To recap, the findings from quantitative analysis suggest that fathers expecting to take leave are more likely to intend another child than fathers with no such plans at parity two, but not parity one, where there is no significant difference. This suggests that there exists a positive selection effect at parity two only. Moreover, a comparison of fathers with (ongoing or completed) leave experience and those with plans to take fist leave shortly suggests that the former two groups report a lower risk of intending another child, though again this difference is significant only at parity two, suggesting a negative effect of parental leave experience. Although the findings at parity one fall short of statistical significance, the negative relationship should nonetheless be noted. Together, the results suggest that, contrary to the intentions of policymakers and politicians, fathers’ leave experience has a generally depressing, rather than uplifting, effect on the intention for another child, especially at parity two. I now turn to examine the findings from the qualitative analysis of the interviews.
Qualitative Findings from Interviews
None of the interviewed fathers stated that their parental leave experience made them want to have an additional child that they had not wanted previously. Instead, the overall sentiment was that the intensive childcaring experience made them set on having no more children, consistent with the results from the quantitative analysis. The anecdotes below exemplify this, whether the father yearns another but settles for one or simply does not want an additional child.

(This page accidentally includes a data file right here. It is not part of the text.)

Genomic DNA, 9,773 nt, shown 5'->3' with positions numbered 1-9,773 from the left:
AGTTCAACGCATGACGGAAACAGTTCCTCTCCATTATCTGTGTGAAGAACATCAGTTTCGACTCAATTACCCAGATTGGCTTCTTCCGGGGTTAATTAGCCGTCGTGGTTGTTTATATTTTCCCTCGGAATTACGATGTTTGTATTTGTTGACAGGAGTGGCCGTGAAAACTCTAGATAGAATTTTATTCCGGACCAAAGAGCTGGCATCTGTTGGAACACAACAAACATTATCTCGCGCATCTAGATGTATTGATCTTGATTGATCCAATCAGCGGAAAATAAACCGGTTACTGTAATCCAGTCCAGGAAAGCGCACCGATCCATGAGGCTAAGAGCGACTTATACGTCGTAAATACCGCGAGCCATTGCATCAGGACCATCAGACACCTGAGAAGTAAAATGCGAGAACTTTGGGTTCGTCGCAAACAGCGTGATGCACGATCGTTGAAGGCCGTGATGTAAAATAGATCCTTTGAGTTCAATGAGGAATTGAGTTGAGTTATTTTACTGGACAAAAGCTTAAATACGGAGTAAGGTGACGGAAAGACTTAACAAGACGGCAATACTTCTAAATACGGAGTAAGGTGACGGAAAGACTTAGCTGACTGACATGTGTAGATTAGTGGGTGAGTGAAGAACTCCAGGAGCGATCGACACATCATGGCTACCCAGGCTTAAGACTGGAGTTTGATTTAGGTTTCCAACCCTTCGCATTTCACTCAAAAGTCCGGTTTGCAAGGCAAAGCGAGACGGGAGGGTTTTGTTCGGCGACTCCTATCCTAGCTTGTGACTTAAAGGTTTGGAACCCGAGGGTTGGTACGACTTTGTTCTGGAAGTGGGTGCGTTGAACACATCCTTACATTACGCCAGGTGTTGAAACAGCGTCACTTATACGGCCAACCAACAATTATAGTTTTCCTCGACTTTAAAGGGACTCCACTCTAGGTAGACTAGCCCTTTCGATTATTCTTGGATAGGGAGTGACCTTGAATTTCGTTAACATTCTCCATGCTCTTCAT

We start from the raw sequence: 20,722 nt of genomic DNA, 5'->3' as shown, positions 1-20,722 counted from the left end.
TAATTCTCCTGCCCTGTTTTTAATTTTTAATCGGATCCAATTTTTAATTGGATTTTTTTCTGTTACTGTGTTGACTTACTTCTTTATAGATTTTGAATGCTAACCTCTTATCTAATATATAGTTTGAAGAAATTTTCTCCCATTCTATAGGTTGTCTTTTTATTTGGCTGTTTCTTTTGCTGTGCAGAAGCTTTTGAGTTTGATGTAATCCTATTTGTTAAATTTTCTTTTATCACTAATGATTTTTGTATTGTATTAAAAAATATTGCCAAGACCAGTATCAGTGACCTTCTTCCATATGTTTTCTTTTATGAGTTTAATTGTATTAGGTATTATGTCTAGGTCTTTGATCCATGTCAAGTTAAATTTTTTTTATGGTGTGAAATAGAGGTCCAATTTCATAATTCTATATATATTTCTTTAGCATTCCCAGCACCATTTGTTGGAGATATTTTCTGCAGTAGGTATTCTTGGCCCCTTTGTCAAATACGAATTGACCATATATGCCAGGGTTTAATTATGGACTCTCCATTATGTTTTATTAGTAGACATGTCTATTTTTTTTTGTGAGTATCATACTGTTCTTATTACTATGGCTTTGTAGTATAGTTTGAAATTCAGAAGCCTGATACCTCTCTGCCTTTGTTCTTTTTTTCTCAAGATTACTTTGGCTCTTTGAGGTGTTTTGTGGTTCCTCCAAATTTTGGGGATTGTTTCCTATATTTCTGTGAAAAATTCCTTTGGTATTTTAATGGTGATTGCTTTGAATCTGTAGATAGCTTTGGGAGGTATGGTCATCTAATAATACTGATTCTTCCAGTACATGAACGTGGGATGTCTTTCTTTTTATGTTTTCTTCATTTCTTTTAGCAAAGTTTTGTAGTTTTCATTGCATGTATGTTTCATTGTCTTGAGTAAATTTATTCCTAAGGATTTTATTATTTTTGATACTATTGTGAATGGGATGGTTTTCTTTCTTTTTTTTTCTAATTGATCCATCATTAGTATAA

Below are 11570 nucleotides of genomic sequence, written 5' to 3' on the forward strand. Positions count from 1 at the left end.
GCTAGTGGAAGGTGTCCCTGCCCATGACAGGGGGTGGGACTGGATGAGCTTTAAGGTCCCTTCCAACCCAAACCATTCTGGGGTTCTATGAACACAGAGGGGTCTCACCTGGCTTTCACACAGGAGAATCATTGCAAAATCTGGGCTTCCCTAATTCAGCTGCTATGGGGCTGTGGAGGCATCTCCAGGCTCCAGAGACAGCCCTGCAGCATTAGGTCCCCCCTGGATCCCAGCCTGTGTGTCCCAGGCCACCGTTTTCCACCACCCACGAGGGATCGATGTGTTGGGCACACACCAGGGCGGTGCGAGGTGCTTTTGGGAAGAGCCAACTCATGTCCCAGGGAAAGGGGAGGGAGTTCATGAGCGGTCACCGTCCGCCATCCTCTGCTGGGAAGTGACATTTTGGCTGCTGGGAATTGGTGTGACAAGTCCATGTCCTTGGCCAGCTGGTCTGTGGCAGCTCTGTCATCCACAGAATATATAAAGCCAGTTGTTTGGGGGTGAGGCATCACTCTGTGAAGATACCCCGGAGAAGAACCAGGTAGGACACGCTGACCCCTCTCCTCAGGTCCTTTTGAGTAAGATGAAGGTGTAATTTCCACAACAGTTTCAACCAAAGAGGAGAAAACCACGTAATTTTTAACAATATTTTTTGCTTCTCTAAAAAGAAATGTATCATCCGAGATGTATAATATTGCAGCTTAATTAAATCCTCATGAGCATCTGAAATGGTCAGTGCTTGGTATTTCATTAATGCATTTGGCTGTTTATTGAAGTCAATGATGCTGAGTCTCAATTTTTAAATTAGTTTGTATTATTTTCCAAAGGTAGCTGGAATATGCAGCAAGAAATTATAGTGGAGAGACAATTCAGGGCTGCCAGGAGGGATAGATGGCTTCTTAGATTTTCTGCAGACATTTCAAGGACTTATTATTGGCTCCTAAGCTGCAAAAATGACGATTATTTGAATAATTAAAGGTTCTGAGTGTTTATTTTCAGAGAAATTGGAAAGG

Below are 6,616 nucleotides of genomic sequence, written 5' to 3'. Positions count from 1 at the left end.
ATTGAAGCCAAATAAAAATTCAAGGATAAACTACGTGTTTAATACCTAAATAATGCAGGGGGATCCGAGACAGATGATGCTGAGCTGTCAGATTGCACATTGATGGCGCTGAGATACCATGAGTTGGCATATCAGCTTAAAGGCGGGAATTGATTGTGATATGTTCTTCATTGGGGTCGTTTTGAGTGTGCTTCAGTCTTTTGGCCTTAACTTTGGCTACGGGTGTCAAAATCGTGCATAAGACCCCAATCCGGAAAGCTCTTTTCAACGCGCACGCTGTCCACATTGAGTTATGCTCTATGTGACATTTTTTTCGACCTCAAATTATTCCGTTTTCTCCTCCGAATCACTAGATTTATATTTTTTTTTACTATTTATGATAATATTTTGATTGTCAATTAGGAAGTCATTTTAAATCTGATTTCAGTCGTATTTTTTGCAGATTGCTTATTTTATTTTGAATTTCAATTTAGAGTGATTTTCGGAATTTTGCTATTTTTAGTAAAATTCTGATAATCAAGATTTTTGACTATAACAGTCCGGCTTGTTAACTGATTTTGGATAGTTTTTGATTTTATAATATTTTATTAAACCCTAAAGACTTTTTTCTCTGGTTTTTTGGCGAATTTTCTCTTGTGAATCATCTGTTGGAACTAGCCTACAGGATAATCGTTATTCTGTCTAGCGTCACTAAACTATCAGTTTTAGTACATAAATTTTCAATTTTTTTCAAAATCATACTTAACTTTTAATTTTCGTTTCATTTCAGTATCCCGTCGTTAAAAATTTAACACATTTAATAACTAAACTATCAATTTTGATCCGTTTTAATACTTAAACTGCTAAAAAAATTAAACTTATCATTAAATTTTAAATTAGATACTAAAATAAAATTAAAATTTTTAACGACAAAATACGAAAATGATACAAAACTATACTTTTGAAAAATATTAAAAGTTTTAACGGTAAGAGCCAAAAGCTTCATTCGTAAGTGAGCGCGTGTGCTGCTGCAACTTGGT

Originally, we had thoughts about having a second child but I felt too exhausted after raising the child myself. Of course, having another (child) would have been nice… Frankly, I think I did consider (a second child) when I was applying for parental leave, but it being too demanding was why (I changed my mind). – Hojun (father of one)
At first, we were thinking to have at least two kids, but we changed our mind. … If we have another child one of us would have to quit work because there is no other way…. But I did not want either myself or my wife to do that. … So at the moment, we plan to just raise one well. – Jaebin (father of one)
The more the dad knows more about childcare, they know how exhausting and demanding it is to raise a child. … The more involved a husband or father is in childcare, (they) don’t want additional children. Because it’s too much work. I feel that way too. – Jiwon (father of one)
One of the most frequently mentioned sentiments by the interviewed fathers was that they “had no idea looking after a child was this hard.” Before their parental leave, most fathers had not experienced being a primary, let alone solo, caregiver for their child, in part because their wives had been on leave. Thus, while the fathers may have originally wanted more than one child in line with the two-child ideal, the leave experience was responsible for the downward attenuation of fertility intentions for these fathers in that it was what opened the fathers’ eyes to the full demands of childcare. Here, it should be noted that the implicit premise of having a second child for these fathers was that they would continue to be actively involved in childcare as they were for their first child. Given this, having a second child and further forgoing sleep, time, and career entailed a line they were not willing to cross. These are considerations that would be less relevant, if at all, for fathers not playing a significant role in caregiving and, thus, experiencing limited change to their lives even with an additional child.